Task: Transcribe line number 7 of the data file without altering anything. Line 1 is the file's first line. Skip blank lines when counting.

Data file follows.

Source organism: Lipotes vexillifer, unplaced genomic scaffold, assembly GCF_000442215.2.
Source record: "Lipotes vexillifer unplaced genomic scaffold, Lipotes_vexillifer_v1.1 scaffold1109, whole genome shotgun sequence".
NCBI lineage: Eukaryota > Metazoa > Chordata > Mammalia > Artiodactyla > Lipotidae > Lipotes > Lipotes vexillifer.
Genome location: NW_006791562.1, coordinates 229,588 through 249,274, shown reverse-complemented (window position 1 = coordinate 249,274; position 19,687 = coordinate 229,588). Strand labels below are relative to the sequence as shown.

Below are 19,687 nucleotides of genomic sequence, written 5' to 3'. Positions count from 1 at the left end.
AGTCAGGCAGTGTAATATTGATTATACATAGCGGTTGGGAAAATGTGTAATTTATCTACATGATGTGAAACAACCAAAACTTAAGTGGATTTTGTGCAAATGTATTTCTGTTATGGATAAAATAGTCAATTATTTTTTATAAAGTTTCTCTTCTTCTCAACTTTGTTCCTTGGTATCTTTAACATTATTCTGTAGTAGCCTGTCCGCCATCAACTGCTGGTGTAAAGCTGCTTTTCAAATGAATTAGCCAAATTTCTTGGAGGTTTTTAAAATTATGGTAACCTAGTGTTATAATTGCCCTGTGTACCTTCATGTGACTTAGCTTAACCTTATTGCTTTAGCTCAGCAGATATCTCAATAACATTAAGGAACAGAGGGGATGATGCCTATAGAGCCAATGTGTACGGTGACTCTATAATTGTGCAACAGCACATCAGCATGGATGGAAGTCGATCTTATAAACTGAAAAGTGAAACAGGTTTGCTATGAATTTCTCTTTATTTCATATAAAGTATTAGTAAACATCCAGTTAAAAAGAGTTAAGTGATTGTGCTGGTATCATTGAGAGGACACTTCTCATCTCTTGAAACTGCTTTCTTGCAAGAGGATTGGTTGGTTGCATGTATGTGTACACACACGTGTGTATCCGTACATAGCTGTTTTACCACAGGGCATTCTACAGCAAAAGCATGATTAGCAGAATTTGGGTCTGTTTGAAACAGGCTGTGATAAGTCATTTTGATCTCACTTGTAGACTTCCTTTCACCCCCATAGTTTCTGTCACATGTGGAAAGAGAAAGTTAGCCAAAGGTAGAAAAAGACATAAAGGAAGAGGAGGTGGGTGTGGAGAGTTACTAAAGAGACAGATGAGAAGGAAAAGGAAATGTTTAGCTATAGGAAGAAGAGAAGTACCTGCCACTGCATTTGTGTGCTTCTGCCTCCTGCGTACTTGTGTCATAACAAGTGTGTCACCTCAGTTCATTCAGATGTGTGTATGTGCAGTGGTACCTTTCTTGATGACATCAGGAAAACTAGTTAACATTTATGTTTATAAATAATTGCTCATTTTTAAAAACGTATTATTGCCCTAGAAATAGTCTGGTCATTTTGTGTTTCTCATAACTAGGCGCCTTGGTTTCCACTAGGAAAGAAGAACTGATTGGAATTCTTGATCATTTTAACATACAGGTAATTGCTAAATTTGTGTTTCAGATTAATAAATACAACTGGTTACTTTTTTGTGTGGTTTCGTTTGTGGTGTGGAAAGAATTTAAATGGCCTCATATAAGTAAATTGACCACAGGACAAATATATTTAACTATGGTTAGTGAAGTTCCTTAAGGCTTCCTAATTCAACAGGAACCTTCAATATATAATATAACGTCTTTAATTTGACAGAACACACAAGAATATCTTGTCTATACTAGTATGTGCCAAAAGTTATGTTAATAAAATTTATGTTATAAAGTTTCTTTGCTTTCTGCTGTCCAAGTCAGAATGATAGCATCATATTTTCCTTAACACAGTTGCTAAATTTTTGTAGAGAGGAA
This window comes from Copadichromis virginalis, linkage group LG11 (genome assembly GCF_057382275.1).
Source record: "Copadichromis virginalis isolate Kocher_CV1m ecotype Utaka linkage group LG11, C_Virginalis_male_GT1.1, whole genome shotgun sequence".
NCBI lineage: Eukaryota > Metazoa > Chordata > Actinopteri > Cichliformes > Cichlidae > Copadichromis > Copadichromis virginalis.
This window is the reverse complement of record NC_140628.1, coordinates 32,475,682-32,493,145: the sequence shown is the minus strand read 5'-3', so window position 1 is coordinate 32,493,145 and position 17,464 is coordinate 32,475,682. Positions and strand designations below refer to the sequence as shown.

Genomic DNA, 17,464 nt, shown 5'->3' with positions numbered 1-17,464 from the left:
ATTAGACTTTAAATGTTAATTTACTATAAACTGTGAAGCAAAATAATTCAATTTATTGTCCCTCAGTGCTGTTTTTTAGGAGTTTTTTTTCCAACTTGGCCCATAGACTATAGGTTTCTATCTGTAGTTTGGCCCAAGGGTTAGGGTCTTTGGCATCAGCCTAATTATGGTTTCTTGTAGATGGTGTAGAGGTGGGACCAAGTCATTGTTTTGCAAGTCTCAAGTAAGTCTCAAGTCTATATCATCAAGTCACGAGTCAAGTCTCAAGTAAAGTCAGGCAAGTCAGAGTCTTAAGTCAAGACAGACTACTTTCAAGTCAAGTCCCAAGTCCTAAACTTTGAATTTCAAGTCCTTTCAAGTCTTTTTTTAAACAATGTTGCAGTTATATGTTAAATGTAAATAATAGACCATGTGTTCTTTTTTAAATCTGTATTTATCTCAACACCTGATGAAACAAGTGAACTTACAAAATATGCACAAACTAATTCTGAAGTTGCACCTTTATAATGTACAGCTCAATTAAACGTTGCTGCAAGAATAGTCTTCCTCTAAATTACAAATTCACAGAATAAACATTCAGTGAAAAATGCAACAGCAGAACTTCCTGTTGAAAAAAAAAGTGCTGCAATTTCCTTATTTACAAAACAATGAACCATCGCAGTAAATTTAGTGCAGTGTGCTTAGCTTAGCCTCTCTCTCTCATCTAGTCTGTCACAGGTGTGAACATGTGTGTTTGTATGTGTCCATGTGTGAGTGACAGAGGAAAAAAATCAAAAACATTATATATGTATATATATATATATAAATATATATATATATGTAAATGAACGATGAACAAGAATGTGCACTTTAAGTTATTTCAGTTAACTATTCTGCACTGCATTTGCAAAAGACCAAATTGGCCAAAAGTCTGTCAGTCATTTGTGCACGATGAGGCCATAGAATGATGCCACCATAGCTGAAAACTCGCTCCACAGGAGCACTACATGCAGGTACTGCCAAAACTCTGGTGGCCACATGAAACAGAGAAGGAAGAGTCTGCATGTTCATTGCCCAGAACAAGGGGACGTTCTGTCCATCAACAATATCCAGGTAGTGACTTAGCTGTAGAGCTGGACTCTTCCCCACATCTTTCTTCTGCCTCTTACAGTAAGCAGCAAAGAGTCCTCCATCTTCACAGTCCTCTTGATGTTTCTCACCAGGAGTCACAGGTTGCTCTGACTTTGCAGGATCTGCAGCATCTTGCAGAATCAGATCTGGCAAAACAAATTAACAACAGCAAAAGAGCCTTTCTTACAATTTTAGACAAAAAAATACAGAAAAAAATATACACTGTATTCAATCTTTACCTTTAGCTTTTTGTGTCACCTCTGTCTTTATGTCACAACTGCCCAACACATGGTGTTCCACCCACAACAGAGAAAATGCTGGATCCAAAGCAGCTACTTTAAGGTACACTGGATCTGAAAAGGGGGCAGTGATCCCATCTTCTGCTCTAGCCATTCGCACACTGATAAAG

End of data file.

This window comes from Copadichromis virginalis, linkage group LG11 (genome assembly GCF_057382275.1).